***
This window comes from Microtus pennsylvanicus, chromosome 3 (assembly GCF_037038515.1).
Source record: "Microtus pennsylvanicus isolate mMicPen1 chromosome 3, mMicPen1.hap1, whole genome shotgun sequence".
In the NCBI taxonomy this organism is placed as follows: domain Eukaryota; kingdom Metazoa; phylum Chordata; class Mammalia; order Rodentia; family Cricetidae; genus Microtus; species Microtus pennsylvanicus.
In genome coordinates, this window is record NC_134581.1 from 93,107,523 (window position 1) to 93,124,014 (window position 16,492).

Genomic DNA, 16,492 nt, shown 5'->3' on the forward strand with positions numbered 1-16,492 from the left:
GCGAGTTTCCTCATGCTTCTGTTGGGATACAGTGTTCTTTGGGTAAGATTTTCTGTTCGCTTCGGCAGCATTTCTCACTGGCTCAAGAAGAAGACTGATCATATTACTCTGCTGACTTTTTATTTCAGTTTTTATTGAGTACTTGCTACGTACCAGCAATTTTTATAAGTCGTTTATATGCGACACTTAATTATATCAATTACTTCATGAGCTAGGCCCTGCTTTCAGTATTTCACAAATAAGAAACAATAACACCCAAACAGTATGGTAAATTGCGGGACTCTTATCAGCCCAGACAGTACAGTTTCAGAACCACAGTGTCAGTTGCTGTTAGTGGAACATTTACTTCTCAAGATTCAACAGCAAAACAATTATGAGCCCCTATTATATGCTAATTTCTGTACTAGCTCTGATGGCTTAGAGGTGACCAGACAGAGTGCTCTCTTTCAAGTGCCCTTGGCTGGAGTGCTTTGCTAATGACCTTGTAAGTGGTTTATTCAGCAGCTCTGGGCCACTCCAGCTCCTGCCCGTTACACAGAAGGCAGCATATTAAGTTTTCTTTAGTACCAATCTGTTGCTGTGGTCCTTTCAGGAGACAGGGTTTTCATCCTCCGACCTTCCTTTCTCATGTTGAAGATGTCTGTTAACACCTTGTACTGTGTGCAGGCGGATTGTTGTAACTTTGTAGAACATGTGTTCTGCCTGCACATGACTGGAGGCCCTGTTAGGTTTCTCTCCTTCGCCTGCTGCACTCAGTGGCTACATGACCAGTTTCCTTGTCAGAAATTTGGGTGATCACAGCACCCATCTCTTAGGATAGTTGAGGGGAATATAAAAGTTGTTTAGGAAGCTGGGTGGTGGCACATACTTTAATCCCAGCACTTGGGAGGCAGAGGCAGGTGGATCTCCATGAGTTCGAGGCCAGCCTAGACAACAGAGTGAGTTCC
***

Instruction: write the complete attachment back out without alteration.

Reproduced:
This window comes from Microtus pennsylvanicus, chromosome 3 (assembly GCF_037038515.1).
Source record: "Microtus pennsylvanicus isolate mMicPen1 chromosome 3, mMicPen1.hap1, whole genome shotgun sequence".
In the NCBI taxonomy this organism is placed as follows: domain Eukaryota; kingdom Metazoa; phylum Chordata; class Mammalia; order Rodentia; family Cricetidae; genus Microtus; species Microtus pennsylvanicus.
In genome coordinates, this window is record NC_134581.1 from 93,107,523 (window position 1) to 93,124,014 (window position 16,492).

Genomic DNA, 16,492 nt, shown 5'->3' on the forward strand with positions numbered 1-16,492 from the left:
GCGAGTTTCCTCATGCTTCTGTTGGGATACAGTGTTCTTTGGGTAAGATTTTCTGTTCGCTTCGGCAGCATTTCTCACTGGCTCAAGAAGAAGACTGATCATATTACTCTGCTGACTTTTTATTTCAGTTTTTATTGAGTACTTGCTACGTACCAGCAATTTTTATAAGTCGTTTATATGCGACACTTAATTATATCAATTACTTCATGAGCTAGGCCCTGCTTTCAGTATTTCACAAATAAGAAACAATAACACCCAAACAGTATGGTAAATTGCGGGACTCTTATCAGCCCAGACAGTACAGTTTCAGAACCACAGTGTCAGTTGCTGTTAGTGGAACATTTACTTCTCAAGATTCAACAGCAAAACAATTATGAGCCCCTATTATATGCTAATTTCTGTACTAGCTCTGATGGCTTAGAGGTGACCAGACAGAGTGCTCTCTTTCAAGTGCCCTTGGCTGGAGTGCTTTGCTAATGACCTTGTAAGTGGTTTATTCAGCAGCTCTGGGCCACTCCAGCTCCTGCCCGTTACACAGAAGGCAGCATATTAAGTTTTCTTTAGTACCAATCTGTTGCTGTGGTCCTTTCAGGAGACAGGGTTTTCATCCTCCGACCTTCCTTTCTCATGTTGAAGATGTCTGTTAACACCTTGTACTGTGTGCAGGCGGATTGTTGTAACTTTGTAGAACATGTGTTCTGCCTGCACATGACTGGAGGCCCTGTTAGGTTTCTCTCCTTCGCCTGCTGCACTCAGTGGCTACATGACCAGTTTCCTTGTCAGAAATTTGGGTGATCACAGCACCCATCTCTTAGGATAGTTGAGGGGAATATAAAAGTTGTTTAGGAAGCTGGGTGGTGGCACATACTTTAATCCCAGCACTTGGGAGGCAGAGGCAGGTGGATCTCCATGAGTTCGAGGCCAGCCTAGACAACAGAGTGAGTTCC